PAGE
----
Primary care physicians may well see payments increase under several federal programs next year.
One change waves a carrot at primary care physicians in the hopes of encouraging Medicaid program participation. The move comes at a time, in some states, when a growing number of physicians in private practice are contemplating whether to limit or no longer accept Medicare and Medicaid patients because of low reimbursement rates and burdensome governmental requirements.
Add to rising costs and regulatory pressures the threat posed by the Medicare sustainable growth rate (SGR) formula, and you have some physicians reassessing their ability to remain in business at all. The formula is the method used by the Centers for Medicare & Medicaid (CMS) in an effort to prevent the annual Medicare expense per beneficiary from rising above the growth in gross domestic product – a method that may result in a yearly payment adjustment for physician services.
A physician shortage just as the insured population is expected to explode under health reform could be problematic. Some 15 million people will be added to Medicaid alone beginning in 2014 because anyone earning up to 133 percent of the federal poverty level will be eligible to enroll. The number of additional enrollees will swell to 24 million by 2016, according to the CMS Office of the Actuary.
The actual number of recipients will be subject to how many states ultimately decide to opt out of the Medicaid expansion. But even those states that refuse to accept the federal funding can opt in to the program at any future time.
To increase participation in the assistance program, the Affordable Care Act requires that primary care physicians serving Medicaid patients be reimbursed, at a minimum, at Medicare levels in 2013 and 2014.
Primary care physicians are defined as those practicing family medicine, general internal medicine, pediatric medicine and related subspecialties.
The provision extends to payments on a fee-for-service basis or through a Medicaid managed-care plan. Solely the federal government will fund the increased payment. No matching payments are required from the states.
Critics point to the concern that the federal funding is for only two years, leaving questions about future reimbursement rates. Further, the results of November’s presidential election may well determine the Affordable Care Act’s ultimate fate.
Vaccines for Children fee
Rising also in 2013 are the regional maximum fees that primary care physicians can charge for administering vaccines to eligible children under the federal Vaccines for Children (VFC) program. The rates have not been updated since the vaccination program was established in 1994. The new rates will be adjusted using the Medicare Economic Index.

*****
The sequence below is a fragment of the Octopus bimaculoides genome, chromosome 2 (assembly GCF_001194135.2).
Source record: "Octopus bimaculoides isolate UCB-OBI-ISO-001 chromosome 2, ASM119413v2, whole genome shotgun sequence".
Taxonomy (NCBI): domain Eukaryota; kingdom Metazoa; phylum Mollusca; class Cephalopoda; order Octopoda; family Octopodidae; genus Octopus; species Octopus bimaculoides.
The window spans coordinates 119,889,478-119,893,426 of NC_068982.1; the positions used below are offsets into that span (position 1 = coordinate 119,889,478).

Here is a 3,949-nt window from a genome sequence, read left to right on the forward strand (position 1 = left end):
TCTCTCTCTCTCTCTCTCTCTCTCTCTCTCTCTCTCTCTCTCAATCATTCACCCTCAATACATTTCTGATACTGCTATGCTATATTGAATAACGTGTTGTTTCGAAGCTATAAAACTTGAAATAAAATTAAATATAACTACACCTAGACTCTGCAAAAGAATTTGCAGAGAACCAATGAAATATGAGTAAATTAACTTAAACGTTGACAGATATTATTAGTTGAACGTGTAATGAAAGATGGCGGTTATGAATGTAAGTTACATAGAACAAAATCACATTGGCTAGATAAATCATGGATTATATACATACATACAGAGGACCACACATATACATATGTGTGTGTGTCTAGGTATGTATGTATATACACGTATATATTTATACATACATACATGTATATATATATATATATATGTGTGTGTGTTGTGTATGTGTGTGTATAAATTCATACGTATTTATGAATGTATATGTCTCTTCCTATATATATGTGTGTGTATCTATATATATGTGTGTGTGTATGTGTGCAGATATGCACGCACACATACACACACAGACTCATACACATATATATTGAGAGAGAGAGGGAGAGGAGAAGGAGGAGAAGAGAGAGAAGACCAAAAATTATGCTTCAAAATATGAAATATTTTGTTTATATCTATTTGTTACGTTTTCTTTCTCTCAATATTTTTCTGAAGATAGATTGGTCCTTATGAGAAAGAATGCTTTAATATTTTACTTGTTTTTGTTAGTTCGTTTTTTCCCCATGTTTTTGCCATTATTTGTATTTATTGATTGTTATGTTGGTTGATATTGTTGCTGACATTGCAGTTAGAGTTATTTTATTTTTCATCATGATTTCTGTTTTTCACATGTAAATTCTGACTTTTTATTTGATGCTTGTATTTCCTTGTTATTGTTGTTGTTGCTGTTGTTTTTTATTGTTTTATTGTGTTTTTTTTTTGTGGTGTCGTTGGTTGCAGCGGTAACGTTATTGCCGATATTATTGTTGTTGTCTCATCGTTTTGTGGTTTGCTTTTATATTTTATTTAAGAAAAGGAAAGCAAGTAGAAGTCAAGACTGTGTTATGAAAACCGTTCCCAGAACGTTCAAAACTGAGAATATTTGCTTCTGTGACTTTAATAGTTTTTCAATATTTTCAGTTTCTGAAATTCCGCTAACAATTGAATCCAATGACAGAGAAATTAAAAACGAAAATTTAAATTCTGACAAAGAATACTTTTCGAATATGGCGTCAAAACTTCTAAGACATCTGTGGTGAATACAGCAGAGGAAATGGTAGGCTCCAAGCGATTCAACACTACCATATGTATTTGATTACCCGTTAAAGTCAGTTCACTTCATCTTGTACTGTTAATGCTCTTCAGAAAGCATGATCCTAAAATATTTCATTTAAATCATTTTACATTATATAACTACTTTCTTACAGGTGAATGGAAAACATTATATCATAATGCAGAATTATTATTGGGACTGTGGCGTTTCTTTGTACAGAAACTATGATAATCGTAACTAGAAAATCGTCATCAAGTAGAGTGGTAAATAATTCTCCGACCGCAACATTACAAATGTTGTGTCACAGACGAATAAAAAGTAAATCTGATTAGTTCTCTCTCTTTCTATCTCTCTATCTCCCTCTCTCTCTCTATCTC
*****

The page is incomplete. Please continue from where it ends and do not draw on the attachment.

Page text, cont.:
Nonphysician practitioners, such as nurse practitioners and physician assistants, also are eligible for the increased vaccine payment. However, the vaccine must be administered under the personal supervision of an eligible primary care physician and billed under that physician’s program enrollment number.
Federally qualified health centers and rural health clinics are paid under a different structure and are not eligible under this program.
Medicare physician fee schedule
A stated goal of the Centers for Medicare & Medicaid has been to develop initiatives that focus on providing payments to primary care physicians that more accurately reflect the value of their services. The proposed 2013 Medicare Physician Fee Schedule does just that.
While some specialties are staring at a decrease in payments of up to 19 percent, total allowed charges by family physicians are estimated to rise approximately 7 percent. The expected impact on other primary care specialties includes a 5 percent increase for internal medicine, pediatrics and nurse practitioners; 4 percent for geriatrics; and 3 percent for physical/occupational therapy and physician assistants.
For 2013, CMS has proposed a new procedure code that will pay community physicians or qualified nonphysician practitioners for coordinating care during the 30 days after their patients are discharged from a hospital or skilled nursing facility. This is a one-time payment per patient, per discharge.
The following elements will be required to qualify for the payment:
- Communication with the patient or caregiver within two business days of discharge either in person, by telephone or electronically
- Medical decision-making of moderate or high complexity during the service period
- A face-to-face evaluation and management visit with the patient in the 30 days prior to the transition in care or within 14 business days following the transition in care
The final Medicare physician fee schedule is expected to be released in November. Of course, the projected increases don’t take into account any reduction that might occur in the unlikely event that Congress fails to act on the impending sustainable growth factor cut.